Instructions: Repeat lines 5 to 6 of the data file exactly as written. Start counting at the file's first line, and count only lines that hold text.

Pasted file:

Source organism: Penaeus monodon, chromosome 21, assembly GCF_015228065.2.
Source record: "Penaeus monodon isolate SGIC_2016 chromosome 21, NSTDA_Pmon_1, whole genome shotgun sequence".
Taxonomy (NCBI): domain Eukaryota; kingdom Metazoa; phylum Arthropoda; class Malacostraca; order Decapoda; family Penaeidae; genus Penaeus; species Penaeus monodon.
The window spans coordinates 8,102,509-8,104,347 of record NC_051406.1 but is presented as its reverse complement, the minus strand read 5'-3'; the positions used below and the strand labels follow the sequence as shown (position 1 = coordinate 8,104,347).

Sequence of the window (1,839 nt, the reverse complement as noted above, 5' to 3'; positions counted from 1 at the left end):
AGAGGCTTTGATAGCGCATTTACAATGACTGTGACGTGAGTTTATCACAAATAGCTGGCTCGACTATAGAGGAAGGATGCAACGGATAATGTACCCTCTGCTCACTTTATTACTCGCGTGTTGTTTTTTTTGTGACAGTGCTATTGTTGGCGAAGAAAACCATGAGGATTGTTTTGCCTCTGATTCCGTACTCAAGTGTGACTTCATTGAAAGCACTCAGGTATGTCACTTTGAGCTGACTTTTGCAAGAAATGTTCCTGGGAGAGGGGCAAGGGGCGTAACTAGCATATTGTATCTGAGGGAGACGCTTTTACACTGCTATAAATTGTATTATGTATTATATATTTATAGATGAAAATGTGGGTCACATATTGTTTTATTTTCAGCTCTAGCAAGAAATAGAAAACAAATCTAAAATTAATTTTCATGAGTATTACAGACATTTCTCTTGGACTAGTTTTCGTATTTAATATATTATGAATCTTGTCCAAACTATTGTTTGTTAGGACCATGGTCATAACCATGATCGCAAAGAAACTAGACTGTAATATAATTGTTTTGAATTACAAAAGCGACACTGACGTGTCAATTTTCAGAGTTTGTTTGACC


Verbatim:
Sequence of the window (1,839 nt, the reverse complement as noted above, 5' to 3'; positions counted from 1 at the left end):
AGAGGCTTTGATAGCGCATTTACAATGACTGTGACGTGAGTTTATCACAAATAGCTGGCTCGACTATAGAGGAAGGATGCAACGGATAATGTACCCTCTGCTCACTTTATTACTCGCGTGTTGTTTTTTTTGTGACAGTGCTATTGTTGGCGAAGAAAACCATGAGGATTGTTTTGCCTCTGATTCCGTACTCAAGTGTGACTTCATTGAAAGCACTCAGGTATGTCACTTTGAGCTGACTTTTGCAAGAAATGTTCCTGGGAGAGGGGCAAGGGGCGTAACTAGCATATTGTATCTGAGGGAGACGCTTTTACACTGCTATAAATTGTATTATGTATTATATATTTATAGATGAAAATGTGGGTCACATATTGTTTTATTTTCAGCTCTAGCAAGAAATAGAAAACAAATCTAAAATTAATTTTCATGAGTATTACAGACATTTCTCTTGGACTAGTTTTCGTATTTAATATATTATGAATCTTGTCCAAACTATTGTTTGTTAGGACCATGGTCATAACCATGATCGCAAAGAAACTAGACTGTAATATAATTGTTTTGAATTACAAAAGCGACACTGACGTGTCAATTTTCAGAGTTTGTTTGACC